There is a decided therapeutic value in savoring the good things of this life--love of family, fellowship of friends, a job well done, a meal well cooked, books, movies, plays, concerts, travel, coffee, and wine. This is just my partial list of things that make being here worthwhile. You have your own list, of course, and it's good to review it from time-to-time. Today, I want to concentrate on two items that I expect will appear on the personal lists of most followers of this journal: books and wine.
Books are great because they are an efficient way to use language and writing to convey information and inspiration widely. This conveyance is facilitated these days by electronic means--computers and the Internet--but it's still reading, and it's how Hemingway, and Dante, Arrian, and other voices, spread across time, speak to us. Their words are contained in books and we find those that speak best to us. We seek them out, and that makes us book-lovers.
I've written a lot of book reviews about books I've read that have especially touched me, both fiction and nonfiction. (You can find them on my page in Book Likes). Writing a review is, for me, a way to savor what I've gotten from a book, especially fiction. It's how I appreciate its aroma, its texture and the nuances of its flavor. You know, it's a lot like appreciating wine.
I've long had a fondness for wine with an experiential appreciation for the differences among vintages, but nothing really deep. My sons, however, are much further along in attaining a connoisseur's appreciation. Having returned from the university, they are applying the knowledge gleaned from their biology studies to pursuing an education in the production, marketing, and appreciation of wine. Dillon has a job that is facilitating this education, and Thomas is helping him.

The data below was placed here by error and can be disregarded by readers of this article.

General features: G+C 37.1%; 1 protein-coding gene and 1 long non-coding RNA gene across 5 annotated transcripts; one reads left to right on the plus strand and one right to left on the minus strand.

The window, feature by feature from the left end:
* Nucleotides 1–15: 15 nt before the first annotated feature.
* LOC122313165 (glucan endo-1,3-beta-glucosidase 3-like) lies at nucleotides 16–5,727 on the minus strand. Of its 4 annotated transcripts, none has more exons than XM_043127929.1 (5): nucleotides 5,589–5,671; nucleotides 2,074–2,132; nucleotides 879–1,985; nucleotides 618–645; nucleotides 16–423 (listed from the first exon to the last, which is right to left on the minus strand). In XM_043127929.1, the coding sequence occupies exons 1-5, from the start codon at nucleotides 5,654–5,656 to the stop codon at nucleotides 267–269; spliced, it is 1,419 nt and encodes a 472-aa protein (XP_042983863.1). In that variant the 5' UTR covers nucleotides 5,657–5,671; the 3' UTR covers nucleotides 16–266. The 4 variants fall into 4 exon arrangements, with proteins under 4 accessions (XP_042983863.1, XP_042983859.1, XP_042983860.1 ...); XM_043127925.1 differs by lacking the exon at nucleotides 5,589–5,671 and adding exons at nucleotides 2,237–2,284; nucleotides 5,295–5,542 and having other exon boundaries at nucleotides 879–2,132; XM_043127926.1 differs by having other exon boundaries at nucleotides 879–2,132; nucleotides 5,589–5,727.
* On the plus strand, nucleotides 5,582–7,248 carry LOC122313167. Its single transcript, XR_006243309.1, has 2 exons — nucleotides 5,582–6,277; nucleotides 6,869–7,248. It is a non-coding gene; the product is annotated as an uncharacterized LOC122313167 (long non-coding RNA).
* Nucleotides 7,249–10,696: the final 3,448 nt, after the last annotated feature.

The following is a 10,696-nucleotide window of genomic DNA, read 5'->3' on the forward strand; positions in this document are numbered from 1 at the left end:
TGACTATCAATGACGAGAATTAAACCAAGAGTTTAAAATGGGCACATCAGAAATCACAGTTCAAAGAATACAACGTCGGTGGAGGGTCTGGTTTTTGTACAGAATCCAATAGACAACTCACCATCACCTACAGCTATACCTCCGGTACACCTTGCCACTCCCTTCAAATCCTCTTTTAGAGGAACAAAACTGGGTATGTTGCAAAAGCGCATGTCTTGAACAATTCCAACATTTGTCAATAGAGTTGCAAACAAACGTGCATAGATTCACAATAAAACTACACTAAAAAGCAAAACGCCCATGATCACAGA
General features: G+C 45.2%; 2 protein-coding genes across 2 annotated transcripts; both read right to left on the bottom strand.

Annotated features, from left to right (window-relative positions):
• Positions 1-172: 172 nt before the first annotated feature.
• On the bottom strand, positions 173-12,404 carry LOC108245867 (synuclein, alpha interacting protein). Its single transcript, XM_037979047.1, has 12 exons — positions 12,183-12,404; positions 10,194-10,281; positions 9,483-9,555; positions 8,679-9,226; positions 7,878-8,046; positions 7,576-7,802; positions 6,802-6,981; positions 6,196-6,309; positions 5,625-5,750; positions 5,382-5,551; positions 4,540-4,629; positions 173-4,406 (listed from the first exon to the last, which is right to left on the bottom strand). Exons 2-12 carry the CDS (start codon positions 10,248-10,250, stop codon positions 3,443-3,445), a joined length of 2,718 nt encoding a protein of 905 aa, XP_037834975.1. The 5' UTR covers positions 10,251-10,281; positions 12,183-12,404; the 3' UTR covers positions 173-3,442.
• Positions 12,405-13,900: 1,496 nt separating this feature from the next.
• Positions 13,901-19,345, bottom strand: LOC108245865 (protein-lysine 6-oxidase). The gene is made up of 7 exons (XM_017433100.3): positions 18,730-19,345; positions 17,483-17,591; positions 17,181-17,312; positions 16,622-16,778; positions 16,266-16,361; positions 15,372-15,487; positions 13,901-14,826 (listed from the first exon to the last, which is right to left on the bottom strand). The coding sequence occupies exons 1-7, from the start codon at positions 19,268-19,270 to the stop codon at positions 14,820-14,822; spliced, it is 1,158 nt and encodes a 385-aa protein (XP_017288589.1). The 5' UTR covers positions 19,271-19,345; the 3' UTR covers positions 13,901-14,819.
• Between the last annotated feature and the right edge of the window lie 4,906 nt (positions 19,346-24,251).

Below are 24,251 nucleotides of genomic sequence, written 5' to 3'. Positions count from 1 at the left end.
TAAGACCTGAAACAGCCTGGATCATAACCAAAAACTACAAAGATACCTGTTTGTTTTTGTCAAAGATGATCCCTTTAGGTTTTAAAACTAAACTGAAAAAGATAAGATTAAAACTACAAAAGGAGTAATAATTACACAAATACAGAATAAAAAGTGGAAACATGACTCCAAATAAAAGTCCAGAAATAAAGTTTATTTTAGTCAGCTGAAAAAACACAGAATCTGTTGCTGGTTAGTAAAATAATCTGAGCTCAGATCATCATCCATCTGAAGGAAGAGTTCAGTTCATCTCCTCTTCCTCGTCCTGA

There are a lot of aspects to appreciating a wine. Subtle variations in aroma, texture, weight, mixture with other fruits, aging and storage, create a complexity of taste that is a challenge and joy to discover. It's like studying the themes and techniques of literature to the point that you can appreciate the works of Shakespeare, Laotze, Homer, and Cervantes. You hear the voices of these authors in a richness that you don't get from a surface reading, and they touch your soul at a deeper level. Similarly, an educational effort can take you from just tasting a wine, to experiencing it.
Considering the similarities between these two of our favorite things, I think it appropriate to give a greater voice to the wine side and pair it with the literary. From time-to-time, I'll do a journal entry inspired from a book (especially if I've written a review) and let Dillon add an accompanying entry on a wine that has a connection (Dillon's Picks). They synergy should be interesting and perhaps, enlightening.
Appreciating a really good wine is appreciating a moment. When enjoyed among friends or at an occasion, it can enhance the experience, enriching the memory of it. It should never be taken to excess; that's like reading to exhaustion. You want to read and reflect, sip and savor.
So as we continue our journey, seeking the inspiration and knowledge we need for navigation, let's indulge a bit in spirits for our spirit. It'll be fun.